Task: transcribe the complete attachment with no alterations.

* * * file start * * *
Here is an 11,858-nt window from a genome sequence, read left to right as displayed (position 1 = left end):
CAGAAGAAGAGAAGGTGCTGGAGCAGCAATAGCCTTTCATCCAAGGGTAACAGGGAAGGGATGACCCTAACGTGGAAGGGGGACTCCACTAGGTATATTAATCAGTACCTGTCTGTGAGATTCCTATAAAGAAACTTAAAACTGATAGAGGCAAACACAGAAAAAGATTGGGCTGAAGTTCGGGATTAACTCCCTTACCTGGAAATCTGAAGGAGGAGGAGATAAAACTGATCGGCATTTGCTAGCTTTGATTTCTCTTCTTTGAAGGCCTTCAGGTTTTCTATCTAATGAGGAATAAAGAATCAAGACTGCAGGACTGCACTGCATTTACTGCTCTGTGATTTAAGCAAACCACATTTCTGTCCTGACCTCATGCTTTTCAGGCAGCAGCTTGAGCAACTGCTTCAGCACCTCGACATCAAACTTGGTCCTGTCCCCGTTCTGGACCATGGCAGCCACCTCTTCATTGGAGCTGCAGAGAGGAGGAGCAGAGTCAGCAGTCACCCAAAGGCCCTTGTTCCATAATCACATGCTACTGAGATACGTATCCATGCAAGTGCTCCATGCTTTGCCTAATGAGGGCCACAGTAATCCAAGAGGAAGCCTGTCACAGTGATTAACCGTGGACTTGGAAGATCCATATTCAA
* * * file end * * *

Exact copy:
Here is an 11,858-nt window from a genome sequence, read left to right as displayed (position 1 = left end):
CAGAAGAAGAGAAGGTGCTGGAGCAGCAATAGCCTTTCATCCAAGGGTAACAGGGAAGGGATGACCCTAACGTGGAAGGGGGACTCCACTAGGTATATTAATCAGTACCTGTCTGTGAGATTCCTATAAAGAAACTTAAAACTGATAGAGGCAAACACAGAAAAAGATTGGGCTGAAGTTCGGGATTAACTCCCTTACCTGGAAATCTGAAGGAGGAGGAGATAAAACTGATCGGCATTTGCTAGCTTTGATTTCTCTTCTTTGAAGGCCTTCAGGTTTTCTATCTAATGAGGAATAAAGAATCAAGACTGCAGGACTGCACTGCATTTACTGCTCTGTGATTTAAGCAAACCACATTTCTGTCCTGACCTCATGCTTTTCAGGCAGCAGCTTGAGCAACTGCTTCAGCACCTCGACATCAAACTTGGTCCTGTCCCCGTTCTGGACCATGGCAGCCACCTCTTCATTGGAGCTGCAGAGAGGAGGAGCAGAGTCAGCAGTCACCCAAAGGCCCTTGTTCCATAATCACATGCTACTGAGATACGTATCCATGCAAGTGCTCCATGCTTTGCCTAATGAGGGCCACAGTAATCCAAGAGGAAGCCTGTCACAGTGATTAACCGTGGACTTGGAAGATCCATATTCAA